What to expect after a colonoscopy?

Written by: Dr John Martin
Published:
Edited by: Lisa Heffernan

Have you been told that you need a colonoscopy? A colonoscopy allows your doctor to take a look at your colon and rectum to find cancer or polyps. It is a safe examination with very few risks. Dr John Martin tells us a bit more about what to expect after a colonoscopy and what recovery looks like.

What will happen after the procedure?

Patients may be sedated during a colonoscopy and often require some time to recover from the medication. After a colonoscopy, the patient will be taken to a recovery area for a period of observation. Here they can relax and will be given something to eat and drink.

 

How long is the recovery?

If a patient has had no sedation, recovery is almost instantaneous. However, with sedation recovery time may be longer. Although the patient will often feel very little of the side effects of the medication, on leaving the hospital, they must not drive, drink alcohol, operate heavy machinery, or sign any legal documents within the subsequent 24 hours, after which the drug will have left the body.

 

What symptoms can I expect after the procedure?

Patients may experience abdominal bloating and gas after a colonoscopy. Their bowel movements may take two to three days to return to normal.

 

Is there any pain after the procedure?

Some patients may get mild cramps after the procedure, but these usually settle within an hour. It is very rare to develop severe pain, but if this occurs, they should return to the hospital to seek medical advice.

 

Is bleeding after a colonoscopy normal?

Bleeding will not occur after a diagnostic colonoscopy. If the colonoscopy was accompanied by another procedure, such as a biopsy or the removal of polyps, some patients may see a small amount of bleeding, but this is not a cause for concern.

 

Heavy bleeding is rare but may be the sign of a problem. If this occurs, the patient should seek medical help.

 

What are the possible complications after the procedure?

Very rarely patients have a reaction to the sedation medication. Elderly patients or those with lung problems are at greater risk and your doctor will assess this risk prior to the procedure and will reduce the levels of medication appropriately.

 

Heavy bleeding, needing a blood transfusion, may occur in patients who have had a polyp removed, although this is in only one out of 2,400 patients. Perforation, or damage to the bowel, may also happen, with about one in 1,700 patients having this complication.

 

Are there alternatives?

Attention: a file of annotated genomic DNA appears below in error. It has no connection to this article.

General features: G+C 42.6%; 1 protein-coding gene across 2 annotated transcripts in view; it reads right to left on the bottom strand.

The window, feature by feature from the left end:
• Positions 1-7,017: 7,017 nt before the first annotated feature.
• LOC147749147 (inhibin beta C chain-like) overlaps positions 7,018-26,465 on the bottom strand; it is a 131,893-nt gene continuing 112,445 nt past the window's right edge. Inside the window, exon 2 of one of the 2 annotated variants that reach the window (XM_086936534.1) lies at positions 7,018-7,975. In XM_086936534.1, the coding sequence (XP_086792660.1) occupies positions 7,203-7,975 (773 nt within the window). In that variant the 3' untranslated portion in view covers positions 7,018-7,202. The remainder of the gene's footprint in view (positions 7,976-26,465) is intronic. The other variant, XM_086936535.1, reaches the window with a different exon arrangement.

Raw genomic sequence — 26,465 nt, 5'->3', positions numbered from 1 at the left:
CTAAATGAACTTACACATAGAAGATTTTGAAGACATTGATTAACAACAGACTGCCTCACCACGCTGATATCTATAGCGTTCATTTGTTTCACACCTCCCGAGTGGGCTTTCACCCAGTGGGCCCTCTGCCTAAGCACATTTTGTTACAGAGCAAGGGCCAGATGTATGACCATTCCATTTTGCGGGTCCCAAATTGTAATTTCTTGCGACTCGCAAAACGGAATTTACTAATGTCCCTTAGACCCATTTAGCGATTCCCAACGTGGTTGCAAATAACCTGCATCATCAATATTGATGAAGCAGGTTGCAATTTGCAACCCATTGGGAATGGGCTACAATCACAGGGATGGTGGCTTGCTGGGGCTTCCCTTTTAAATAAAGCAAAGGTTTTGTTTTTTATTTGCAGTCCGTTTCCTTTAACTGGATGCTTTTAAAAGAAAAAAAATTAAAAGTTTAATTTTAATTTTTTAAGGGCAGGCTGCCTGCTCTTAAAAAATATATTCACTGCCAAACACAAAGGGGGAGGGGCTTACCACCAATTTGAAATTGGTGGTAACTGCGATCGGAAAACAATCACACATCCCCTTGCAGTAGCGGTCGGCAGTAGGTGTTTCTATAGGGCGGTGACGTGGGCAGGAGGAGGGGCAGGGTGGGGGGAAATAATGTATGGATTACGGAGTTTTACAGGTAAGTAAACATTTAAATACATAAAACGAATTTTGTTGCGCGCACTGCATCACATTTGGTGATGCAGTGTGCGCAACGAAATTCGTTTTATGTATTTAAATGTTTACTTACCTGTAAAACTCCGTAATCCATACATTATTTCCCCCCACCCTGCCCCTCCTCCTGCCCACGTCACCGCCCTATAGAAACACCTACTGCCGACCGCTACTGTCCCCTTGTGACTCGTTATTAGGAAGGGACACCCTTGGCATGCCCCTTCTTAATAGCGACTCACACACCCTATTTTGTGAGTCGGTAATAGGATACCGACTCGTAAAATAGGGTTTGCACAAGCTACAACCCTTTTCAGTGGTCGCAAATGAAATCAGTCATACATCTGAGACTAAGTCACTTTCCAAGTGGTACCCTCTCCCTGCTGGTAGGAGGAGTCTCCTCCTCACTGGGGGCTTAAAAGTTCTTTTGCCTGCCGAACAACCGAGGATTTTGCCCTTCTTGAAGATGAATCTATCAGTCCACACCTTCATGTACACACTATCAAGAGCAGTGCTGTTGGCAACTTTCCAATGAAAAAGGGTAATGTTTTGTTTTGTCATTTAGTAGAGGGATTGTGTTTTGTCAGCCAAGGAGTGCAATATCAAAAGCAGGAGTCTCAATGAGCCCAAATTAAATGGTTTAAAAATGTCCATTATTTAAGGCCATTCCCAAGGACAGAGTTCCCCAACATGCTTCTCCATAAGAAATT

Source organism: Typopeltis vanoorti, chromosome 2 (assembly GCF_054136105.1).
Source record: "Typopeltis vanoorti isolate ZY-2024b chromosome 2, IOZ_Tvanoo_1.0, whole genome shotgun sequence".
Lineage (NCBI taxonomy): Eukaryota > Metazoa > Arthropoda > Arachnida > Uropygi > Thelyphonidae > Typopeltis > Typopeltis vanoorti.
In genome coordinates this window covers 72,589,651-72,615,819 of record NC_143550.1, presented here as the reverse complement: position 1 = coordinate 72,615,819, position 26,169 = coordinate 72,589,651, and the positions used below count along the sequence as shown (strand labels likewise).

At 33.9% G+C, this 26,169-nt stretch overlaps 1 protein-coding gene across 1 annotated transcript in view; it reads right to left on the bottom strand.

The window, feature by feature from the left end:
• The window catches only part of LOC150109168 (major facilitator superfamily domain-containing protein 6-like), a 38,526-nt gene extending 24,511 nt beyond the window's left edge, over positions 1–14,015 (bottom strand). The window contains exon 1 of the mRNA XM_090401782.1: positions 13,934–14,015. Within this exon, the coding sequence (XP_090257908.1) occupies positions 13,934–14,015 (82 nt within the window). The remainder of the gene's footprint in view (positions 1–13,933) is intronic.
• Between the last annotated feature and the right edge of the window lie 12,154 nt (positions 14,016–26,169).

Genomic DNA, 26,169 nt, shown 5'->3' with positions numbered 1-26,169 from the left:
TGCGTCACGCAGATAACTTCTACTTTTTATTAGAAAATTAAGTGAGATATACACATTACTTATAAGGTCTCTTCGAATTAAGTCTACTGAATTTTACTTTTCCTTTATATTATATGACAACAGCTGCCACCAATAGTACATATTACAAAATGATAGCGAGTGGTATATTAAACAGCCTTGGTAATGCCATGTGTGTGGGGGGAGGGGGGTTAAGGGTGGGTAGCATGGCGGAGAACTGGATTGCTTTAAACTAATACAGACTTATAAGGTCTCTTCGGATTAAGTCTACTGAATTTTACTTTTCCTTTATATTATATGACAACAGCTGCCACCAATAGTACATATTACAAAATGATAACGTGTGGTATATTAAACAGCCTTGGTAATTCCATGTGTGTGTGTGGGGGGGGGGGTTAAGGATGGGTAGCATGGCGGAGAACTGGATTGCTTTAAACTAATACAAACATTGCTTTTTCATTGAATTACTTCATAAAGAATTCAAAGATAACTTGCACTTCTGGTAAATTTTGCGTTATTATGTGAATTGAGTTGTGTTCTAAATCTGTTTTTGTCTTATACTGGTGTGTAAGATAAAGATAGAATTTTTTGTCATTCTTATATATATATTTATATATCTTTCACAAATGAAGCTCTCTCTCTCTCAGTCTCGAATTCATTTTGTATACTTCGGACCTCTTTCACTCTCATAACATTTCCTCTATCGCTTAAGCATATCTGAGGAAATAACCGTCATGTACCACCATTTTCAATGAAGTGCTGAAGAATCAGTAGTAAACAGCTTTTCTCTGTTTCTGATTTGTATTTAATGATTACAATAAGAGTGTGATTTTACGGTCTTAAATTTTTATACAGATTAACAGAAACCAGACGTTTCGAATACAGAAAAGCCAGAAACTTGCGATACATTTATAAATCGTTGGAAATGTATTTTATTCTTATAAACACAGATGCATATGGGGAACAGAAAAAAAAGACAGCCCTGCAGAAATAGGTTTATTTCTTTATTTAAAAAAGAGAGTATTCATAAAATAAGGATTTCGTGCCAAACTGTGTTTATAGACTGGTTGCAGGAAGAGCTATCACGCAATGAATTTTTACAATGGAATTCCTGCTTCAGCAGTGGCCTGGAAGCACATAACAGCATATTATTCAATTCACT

Patients who don’t want to be sedated may have a CT colonoscopy, an examination that involves taking a special X-ray scan of the colon. As with a colonoscopy, the colon needs to be emptied beforehand, and if a polyp or cancer is found a colonoscopy will be required to remove it or take a sample.

 

Although slightly uncomfortable, a colonoscopy can effectively diagnose colorectal cancer at an early stage. The examination can also find and remove polyps, thus preventing the development of cancer. Complications after the procedure are extremely rare, but if you feel unwell, experience severe pain or significant bleeding after a colonoscopy, call your doctor immediately.

 

For more information or to get in touch with Dr John Martin, please visit his profile.

By Dr John Martin
Gastroenterology

Dr John Martin graduated from Girton College, Cambridge and King’s College Hospital, London in 1990 and completed his gastroenterology training within North West London.  He is a highly-experienced gastroenterologist based in London and holds an NHS Consultant post at Imperial College (ICL).  He is an expert in colorectal cancer screening, therapeutic and diagnostic colonoscopy and has 25 years experience of managing all aspects of gastroenterology including abdominal pain or discomfort, reflux disease, diarrhoea and constipation, rectal bleeding, Irritable Bowel Syndrome, Crohn’s Disease and Ulcerative Colitis.

Dr Martin teaches colonoscopy both within the  NHS Trust and also at national screening centres. He is a bowel cancer screening accredited colonoscopist and an examiner for BCSP colonoscopy accreditation.

Dr Martin is Director of the West London Bowel Cancer Screening Centre, is a professional advisor to Public Health England on the quality and safety of Bowel Cancer Screening within London and is a member of the national advisory committee on quality and safety of endoscopy within screening. He forms an integral part of numerous other professional bodies and has been widely published in peer-reviewed journals.

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